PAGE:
Director Michael Hoffman.
Cast: Christopher Plummer, Helen Mirren, James McAvoy, Paul Giamatti, Kerry Condon.
THE final days of Russian writer Leo Tolstoy provide the backdrop for this well-crafted look at love and serve as a platform for some brilliant performances from a top-shelf cast of award-winning actors.
McAvoy stars as Valentin Bulgakov, his new secretary, appointed by Tolstoy's followers to assist the writer but also to spy on Tolstoy's wife, the Countess Sophia (Mirren).
Sophia is fearful of a new will that his followers - the commune-dwelling vegetarian Tolstoyans - want the author to sign, as it will wipe out the copyright to his works and place them in the public domain, taking future income away from Tolstoy's family.
The warring factions, which amounts to the Countess versus everyone, provide an interesting plot that gives the film its tension, but the real fascination comes from Tolstoy, who proves to be an intriguing character.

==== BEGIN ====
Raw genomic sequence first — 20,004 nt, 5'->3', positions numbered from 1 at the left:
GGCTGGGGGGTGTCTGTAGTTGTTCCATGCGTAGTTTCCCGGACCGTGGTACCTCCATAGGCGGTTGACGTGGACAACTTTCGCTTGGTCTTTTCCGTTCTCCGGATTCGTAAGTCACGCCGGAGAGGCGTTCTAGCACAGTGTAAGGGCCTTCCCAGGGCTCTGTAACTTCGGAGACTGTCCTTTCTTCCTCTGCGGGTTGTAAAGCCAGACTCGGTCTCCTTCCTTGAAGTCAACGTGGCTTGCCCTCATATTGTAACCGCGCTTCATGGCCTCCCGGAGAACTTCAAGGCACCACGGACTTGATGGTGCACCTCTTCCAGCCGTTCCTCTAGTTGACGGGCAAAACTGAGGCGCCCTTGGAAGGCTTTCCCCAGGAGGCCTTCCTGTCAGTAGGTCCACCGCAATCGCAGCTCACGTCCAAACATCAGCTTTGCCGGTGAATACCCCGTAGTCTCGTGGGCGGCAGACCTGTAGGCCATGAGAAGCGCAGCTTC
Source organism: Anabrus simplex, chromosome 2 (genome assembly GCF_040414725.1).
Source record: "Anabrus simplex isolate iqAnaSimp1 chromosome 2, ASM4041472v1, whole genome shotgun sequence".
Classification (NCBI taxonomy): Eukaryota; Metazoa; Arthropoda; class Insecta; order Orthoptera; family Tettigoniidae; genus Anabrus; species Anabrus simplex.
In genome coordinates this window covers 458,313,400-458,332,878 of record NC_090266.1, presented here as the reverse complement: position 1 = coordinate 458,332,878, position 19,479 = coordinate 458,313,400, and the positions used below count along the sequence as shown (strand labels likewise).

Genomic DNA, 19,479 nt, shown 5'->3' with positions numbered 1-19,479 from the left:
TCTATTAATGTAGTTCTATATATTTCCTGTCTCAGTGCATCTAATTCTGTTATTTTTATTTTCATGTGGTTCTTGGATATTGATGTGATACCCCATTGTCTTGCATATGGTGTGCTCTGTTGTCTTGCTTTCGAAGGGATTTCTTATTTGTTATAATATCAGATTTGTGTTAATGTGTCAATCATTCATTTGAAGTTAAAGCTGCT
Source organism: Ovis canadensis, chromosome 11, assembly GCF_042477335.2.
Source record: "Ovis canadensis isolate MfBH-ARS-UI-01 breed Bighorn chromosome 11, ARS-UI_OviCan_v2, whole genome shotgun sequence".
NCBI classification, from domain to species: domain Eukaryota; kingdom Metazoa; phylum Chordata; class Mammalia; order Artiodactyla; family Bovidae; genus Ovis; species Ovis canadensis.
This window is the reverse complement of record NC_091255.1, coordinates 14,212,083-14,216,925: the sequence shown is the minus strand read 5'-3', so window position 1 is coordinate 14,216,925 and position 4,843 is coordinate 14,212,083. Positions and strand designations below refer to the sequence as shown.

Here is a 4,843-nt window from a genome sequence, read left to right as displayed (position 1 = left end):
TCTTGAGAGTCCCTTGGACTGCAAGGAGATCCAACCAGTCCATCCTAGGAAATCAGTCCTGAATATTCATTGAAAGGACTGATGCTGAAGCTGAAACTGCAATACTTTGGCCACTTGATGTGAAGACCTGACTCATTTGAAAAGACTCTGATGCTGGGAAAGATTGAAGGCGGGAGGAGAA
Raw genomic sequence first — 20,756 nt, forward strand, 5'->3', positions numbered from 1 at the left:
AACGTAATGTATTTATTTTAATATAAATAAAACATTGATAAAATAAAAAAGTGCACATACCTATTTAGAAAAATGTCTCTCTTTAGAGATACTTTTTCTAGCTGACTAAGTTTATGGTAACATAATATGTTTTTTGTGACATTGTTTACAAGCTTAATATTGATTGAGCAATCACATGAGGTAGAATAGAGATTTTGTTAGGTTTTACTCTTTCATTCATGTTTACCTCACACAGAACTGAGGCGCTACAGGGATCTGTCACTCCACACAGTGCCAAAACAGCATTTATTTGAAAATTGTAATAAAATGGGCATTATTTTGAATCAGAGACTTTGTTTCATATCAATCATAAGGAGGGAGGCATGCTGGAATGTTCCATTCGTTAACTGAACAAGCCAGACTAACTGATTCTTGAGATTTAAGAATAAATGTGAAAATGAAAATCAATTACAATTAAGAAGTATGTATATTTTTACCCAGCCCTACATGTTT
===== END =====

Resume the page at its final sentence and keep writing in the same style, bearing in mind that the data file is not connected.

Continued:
Don't let the imminent death of the guy who wrote War & Peace put you off - this is actually a surprisingly cheery film in between the plate-smashing rows. The Last Station shines a light on the turbulent relationship between Tolstoy and Sophia and the love that holds them together, as well as a burgeoning romance between Valentin and fellow Tolstoyan Masha (Condon).
Plummer is perfectly cast as the novelist, bringing not only gravitas to the role of the dying writer, but also a gentle humour and a well-rounded sense of him being a real person and not just the icon his followers tried to make him out to be.
The performance from Plummer is one of the highlights of the film, but equally good is the always superb triumvirate of Mirren, McAvoy and Giamatti.
Filled with stellar acting and intriguing characters, The Last Station is a measured and thoughtful drama that's nowhere near as depressing as you'd think.